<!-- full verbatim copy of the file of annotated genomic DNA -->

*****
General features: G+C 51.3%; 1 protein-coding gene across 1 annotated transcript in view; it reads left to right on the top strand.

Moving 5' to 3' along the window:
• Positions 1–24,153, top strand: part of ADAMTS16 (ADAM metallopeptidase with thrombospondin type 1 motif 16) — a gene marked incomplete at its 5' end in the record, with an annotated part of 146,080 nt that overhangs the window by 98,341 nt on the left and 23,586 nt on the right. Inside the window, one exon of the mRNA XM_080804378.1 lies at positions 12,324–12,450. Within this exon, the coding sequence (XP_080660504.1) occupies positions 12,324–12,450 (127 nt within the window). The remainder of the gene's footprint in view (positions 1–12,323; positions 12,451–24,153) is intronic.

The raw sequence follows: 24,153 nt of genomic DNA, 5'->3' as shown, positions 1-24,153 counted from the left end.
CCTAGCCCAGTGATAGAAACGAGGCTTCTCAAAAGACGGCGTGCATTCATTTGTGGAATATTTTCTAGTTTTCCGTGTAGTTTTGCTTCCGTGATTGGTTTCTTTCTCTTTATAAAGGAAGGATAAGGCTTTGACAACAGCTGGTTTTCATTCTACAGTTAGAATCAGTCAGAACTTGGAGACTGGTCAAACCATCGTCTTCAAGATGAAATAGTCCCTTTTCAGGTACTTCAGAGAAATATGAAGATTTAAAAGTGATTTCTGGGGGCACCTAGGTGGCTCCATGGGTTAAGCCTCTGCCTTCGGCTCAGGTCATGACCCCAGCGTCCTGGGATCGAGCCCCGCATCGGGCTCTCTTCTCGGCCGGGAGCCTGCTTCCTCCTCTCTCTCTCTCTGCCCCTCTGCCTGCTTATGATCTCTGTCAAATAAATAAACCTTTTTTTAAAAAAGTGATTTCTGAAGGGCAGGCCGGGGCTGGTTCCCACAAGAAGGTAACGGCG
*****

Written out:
General features: G+C 51.3%; 1 protein-coding gene across 1 annotated transcript in view; it reads left to right on the top strand.

Moving 5' to 3' along the window:
• Positions 1–24,153, top strand: part of ADAMTS16 (ADAM metallopeptidase with thrombospondin type 1 motif 16) — a gene marked incomplete at its 5' end in the record, with an annotated part of 146,080 nt that overhangs the window by 98,341 nt on the left and 23,586 nt on the right. Inside the window, one exon of the mRNA XM_080804378.1 lies at positions 12,324–12,450. Within this exon, the coding sequence (XP_080660504.1) occupies positions 12,324–12,450 (127 nt within the window). The remainder of the gene's footprint in view (positions 1–12,323; positions 12,451–24,153) is intronic.

The raw sequence follows: 24,153 nt of genomic DNA, 5'->3' as shown, positions 1-24,153 counted from the left end.
CCTAGCCCAGTGATAGAAACGAGGCTTCTCAAAAGACGGCGTGCATTCATTTGTGGAATATTTTCTAGTTTTCCGTGTAGTTTTGCTTCCGTGATTGGTTTCTTTCTCTTTATAAAGGAAGGATAAGGCTTTGACAACAGCTGGTTTTCATTCTACAGTTAGAATCAGTCAGAACTTGGAGACTGGTCAAACCATCGTCTTCAAGATGAAATAGTCCCTTTTCAGGTACTTCAGAGAAATATGAAGATTTAAAAGTGATTTCTGGGGGCACCTAGGTGGCTCCATGGGTTAAGCCTCTGCCTTCGGCTCAGGTCATGACCCCAGCGTCCTGGGATCGAGCCCCGCATCGGGCTCTCTTCTCGGCCGGGAGCCTGCTTCCTCCTCTCTCTCTCTCTGCCCCTCTGCCTGCTTATGATCTCTGTCAAATAAATAAACCTTTTTTTAAAAAAGTGATTTCTGAAGGGCAGGCCGGGGCTGGTTCCCACAAGAAGGTAACGGCG